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Examiner
  • Sewer plant expansion uses reed bed technology

  • Blue Springs and Grain Valley will be celebrating a successful partnership next week with the completion of the Sni-A-Bar Wastewater Treatment Plant expansion project.

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  • Blue Springs and Grain Valley will be celebrating a successful partnership next week with the completion of the Sni-A-Bar Wastewater Treatment Plant expansion project.
    The Sni-A-Bar Wastewater Sewer plant, 4600 S. Seymour Road in Grain Valley, is shared resource between the two Eastern Jackson County cities. Constructed in 1987, the plant started out offering a capacity of 3 million gallons per day. The plant underwent its first expansion in 2000 to accommodate the enormous growth Blue Springs had been experiencing. That expansion increased capacity to 6 million galloons per day.
    This latest expansion increased plant capacity to 10 million gallons a day and allows the plant to address environmental regulations and meet growth projections for the next 20 years.
    The ribbon-cutting ceremony begins at 4 p.m. Wednesday at the Sni-A-Bar Wastewater Treatment plant.
    “This joint project between the city of Blue Springs and Grain Valley has been a huge success,” said Blue Springs Mayor Carson Ross in a news release. “This expansion highlighted our desire to be environmentally sensitive, fiscally prudent and to collaborate on a mutually beneficial project.”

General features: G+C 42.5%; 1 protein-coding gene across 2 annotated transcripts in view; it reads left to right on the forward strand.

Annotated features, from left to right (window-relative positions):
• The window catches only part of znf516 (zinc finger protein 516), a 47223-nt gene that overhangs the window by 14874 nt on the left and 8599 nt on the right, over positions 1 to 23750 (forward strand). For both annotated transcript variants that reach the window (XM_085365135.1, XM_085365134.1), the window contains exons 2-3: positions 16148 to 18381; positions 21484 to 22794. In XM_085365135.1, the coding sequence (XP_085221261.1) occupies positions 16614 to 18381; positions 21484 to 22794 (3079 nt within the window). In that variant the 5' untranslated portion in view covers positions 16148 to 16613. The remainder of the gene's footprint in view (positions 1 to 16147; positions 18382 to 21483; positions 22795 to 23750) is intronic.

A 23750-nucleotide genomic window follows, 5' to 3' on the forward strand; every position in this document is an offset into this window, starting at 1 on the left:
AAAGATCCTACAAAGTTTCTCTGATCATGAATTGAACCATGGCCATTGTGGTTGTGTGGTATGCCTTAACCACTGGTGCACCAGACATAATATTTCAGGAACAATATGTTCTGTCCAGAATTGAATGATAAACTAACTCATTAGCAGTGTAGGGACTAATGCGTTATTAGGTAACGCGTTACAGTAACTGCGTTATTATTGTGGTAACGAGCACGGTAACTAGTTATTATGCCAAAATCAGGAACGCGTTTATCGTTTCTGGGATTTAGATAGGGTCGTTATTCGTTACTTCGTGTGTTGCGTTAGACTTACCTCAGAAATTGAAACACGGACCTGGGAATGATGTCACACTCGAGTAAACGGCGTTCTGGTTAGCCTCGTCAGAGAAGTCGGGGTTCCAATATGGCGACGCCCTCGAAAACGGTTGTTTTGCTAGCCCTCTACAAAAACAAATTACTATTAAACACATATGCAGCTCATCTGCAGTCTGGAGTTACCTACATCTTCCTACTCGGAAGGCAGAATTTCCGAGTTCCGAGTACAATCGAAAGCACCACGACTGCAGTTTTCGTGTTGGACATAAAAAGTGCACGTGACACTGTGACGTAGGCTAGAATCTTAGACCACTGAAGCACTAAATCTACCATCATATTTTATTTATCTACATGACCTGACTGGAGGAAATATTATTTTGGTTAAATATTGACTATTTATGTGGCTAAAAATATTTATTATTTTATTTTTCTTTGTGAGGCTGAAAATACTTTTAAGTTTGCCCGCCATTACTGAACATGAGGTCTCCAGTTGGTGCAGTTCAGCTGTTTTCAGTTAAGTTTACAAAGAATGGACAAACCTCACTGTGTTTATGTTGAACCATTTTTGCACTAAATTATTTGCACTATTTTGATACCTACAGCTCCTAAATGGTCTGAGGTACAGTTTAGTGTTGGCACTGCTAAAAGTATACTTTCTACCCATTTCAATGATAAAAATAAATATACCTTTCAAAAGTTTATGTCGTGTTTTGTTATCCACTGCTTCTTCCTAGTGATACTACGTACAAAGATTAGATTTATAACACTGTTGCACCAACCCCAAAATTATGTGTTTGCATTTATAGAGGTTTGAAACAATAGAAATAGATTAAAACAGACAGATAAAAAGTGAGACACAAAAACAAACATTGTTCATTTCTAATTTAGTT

The project incorporated an innovative ‘green’ solution for solid waste treatment, which reduces processing costs. The new green feature is the implementation of reed bed technology. These specially designed reed beds offer a simple, robust and cost-effective means of wastewater solids treatment. The reeds planted in the beds naturally pull out impurities found in the sludge and transforms a wastewater byproduct into a useable material, according the news release.
    The expansion of the facility has been funded by two bond issues approved in August 2008. The first question authorized the use of a $35 million revenue bond for sewer facility improvements to meet mandated environmental regulations and to take advantage of low-interest state financing. The second question authorized the issuance of $28 million in general obligation bonds for road and intersection improvements including the widening of Woods Chapel Road, improvements to Duncan Road at the Woods Chapel Road/R.D. Mize Road intersection, the extension of Moreland School Road to Liggett Road and improvements to the Colbern Road and Missouri 7 intersection.
    The treatment facility expansion is just the latest in a line long of projects that have been completed. In September 2010, the city completed the Moreland School Road to Liggett Road Extension Bond project. The Colbern Road and Missouri 7 intersection improvements followed in January 2012.
    And possibly one of the most anticipated projects is the Woods Chapel Road project. Not only is the first phase on schedule, but the entire project is about one year ahead of schedule. The project will include a diverging diamond interchange at the Woods Chapel Road and Interstate 70 interchange, which has already begun to take shape. Among the items completed include new storm, sanitary and water lines, a new signal at Duncan Road, reconfigured intersections at South outer Road and Valley View roads and a new commuter parking lot.
    Page 2 of 2 - The next portion of the project includes a new railroad crossing, the softening of the Woods Chapel Road curve into Lake Tapawingo and the realignment of the Mill Drive intersection. A roundabout will also be constructed at the Walnut Street intersection to help with traffic flow.
     
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